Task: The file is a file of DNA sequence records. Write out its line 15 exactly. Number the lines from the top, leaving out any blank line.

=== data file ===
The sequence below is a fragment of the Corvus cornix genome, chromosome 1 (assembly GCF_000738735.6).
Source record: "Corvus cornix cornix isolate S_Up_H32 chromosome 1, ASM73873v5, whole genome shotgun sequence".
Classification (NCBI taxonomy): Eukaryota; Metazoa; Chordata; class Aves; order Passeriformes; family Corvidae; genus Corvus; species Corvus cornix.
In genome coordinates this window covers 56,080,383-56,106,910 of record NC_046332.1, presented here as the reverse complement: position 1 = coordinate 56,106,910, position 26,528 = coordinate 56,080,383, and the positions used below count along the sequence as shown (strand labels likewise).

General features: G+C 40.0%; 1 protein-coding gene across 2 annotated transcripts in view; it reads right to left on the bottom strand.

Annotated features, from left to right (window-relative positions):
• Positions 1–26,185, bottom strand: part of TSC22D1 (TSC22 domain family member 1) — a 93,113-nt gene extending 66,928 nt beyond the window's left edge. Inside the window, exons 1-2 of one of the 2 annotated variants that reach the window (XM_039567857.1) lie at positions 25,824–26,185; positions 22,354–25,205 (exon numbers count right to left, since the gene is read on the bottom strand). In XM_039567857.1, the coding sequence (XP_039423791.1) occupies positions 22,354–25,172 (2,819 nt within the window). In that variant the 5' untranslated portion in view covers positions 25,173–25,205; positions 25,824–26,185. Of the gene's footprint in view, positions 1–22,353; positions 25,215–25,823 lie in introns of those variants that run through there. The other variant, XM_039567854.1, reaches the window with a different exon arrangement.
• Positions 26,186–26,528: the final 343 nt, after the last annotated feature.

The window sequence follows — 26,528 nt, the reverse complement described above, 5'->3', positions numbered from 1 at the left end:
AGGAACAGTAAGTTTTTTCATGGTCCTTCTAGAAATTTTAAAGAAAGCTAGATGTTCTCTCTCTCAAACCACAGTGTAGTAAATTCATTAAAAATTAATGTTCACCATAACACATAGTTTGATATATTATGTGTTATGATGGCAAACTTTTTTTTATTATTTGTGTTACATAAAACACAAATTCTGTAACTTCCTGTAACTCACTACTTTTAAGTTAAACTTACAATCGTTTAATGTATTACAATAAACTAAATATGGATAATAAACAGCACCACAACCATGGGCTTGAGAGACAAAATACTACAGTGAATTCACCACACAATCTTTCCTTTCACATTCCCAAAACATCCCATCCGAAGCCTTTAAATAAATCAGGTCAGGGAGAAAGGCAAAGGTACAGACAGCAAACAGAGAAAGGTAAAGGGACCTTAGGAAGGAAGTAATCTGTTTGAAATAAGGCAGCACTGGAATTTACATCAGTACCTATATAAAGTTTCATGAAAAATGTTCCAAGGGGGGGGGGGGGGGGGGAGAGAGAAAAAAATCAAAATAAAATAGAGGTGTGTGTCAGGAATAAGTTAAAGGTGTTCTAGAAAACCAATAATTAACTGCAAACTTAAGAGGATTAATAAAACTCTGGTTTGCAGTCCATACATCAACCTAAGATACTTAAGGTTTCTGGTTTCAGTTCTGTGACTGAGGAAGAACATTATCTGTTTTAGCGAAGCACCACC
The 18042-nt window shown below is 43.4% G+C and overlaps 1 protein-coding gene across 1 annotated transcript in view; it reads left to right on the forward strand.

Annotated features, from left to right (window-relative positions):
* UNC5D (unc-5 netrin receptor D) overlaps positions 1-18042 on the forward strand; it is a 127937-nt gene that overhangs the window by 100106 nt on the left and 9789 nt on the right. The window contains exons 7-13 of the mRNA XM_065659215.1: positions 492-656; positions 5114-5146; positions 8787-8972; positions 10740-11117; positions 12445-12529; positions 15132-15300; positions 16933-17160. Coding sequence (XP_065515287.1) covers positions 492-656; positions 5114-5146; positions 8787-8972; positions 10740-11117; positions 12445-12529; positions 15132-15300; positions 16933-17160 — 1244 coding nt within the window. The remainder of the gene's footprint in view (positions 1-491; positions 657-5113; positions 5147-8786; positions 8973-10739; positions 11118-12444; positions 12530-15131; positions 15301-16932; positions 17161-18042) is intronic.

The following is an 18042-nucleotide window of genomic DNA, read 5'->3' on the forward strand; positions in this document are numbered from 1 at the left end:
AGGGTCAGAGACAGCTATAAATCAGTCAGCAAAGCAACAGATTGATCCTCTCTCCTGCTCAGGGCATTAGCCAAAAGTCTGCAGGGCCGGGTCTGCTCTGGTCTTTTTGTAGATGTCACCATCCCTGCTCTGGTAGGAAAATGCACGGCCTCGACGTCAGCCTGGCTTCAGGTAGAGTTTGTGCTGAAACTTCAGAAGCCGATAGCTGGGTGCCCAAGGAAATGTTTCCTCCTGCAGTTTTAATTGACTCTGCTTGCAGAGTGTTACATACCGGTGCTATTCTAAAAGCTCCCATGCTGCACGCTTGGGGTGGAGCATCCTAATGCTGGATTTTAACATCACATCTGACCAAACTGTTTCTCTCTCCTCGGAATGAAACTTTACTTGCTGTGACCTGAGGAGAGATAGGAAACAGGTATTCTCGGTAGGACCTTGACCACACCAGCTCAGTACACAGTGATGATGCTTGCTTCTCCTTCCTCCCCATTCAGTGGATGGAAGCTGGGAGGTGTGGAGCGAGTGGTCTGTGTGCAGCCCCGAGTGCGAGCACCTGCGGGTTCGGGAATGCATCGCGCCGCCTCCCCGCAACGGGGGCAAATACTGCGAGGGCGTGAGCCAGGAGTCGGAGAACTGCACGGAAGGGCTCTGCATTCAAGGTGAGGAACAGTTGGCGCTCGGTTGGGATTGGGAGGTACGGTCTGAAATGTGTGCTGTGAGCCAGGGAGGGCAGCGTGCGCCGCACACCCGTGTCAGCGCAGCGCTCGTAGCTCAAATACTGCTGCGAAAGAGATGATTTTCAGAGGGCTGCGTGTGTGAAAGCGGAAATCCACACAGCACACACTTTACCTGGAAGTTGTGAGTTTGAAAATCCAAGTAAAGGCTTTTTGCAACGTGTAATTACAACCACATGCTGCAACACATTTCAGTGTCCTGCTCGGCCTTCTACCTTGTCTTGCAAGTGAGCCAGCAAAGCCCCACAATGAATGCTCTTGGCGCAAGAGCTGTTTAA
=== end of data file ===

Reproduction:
AGGGTCAGAGACAGCTATAAATCAGTCAGCAAAGCAACAGATTGATCCTCTCTCCTGCTCAGGGCATTAGCCAAAAGTCTGCAGGGCCGGGTCTGCTCTGGTCTTTTTGTAGATGTCACCATCCCTGCTCTGGTAGGAAAATGCACGGCCTCGACGTCAGCCTGGCTTCAGGTAGAGTTTGTGCTGAAACTTCAGAAGCCGATAGCTGGGTGCCCAAGGAAATGTTTCCTCCTGCAGTTTTAATTGACTCTGCTTGCAGAGTGTTACATACCGGTGCTATTCTAAAAGCTCCCATGCTGCACGCTTGGGGTGGAGCATCCTAATGCTGGATTTTAACATCACATCTGACCAAACTGTTTCTCTCTCCTCGGAATGAAACTTTACTTGCTGTGACCTGAGGAGAGATAGGAAACAGGTATTCTCGGTAGGACCTTGACCACACCAGCTCAGTACACAGTGATGATGCTTGCTTCTCCTTCCTCCCCATTCAGTGGATGGAAGCTGGGAGGTGTGGAGCGAGTGGTCTGTGTGCAGCCCCGAGTGCGAGCACCTGCGGGTTCGGGAATGCATCGCGCCGCCTCCCCGCAACGGGGGCAAATACTGCGAGGGCGTGAGCCAGGAGTCGGAGAACTGCACGGAAGGGCTCTGCATTCAAGGTGAGGAACAGTTGGCGCTCGGTTGGGATTGGGAGGTACGGTCTGAAATGTGTGCTGTGAGCCAGGGAGGGCAGCGTGCGCCGCACACCCGTGTCAGCGCAGCGCTCGTAGCTCAAATACTGCTGCGAAAGAGATGATTTTCAGAGGGCTGCGTGTGTGAAAGCGGAAATCCACACAGCACACACTTTACCTGGAAGTTGTGAGTTTGAAAATCCAAGTAAAGGCTTTTTGCAACGTGTAATTACAACCACATGCTGCAACACATTTCAGTGTCCTGCTCGGCCTTCTACCTTGTCTTGCAAGTGAGCCAGCAAAGCCCCACAATGAATGCTCTTGGCGCAAGAGCTGTTTAA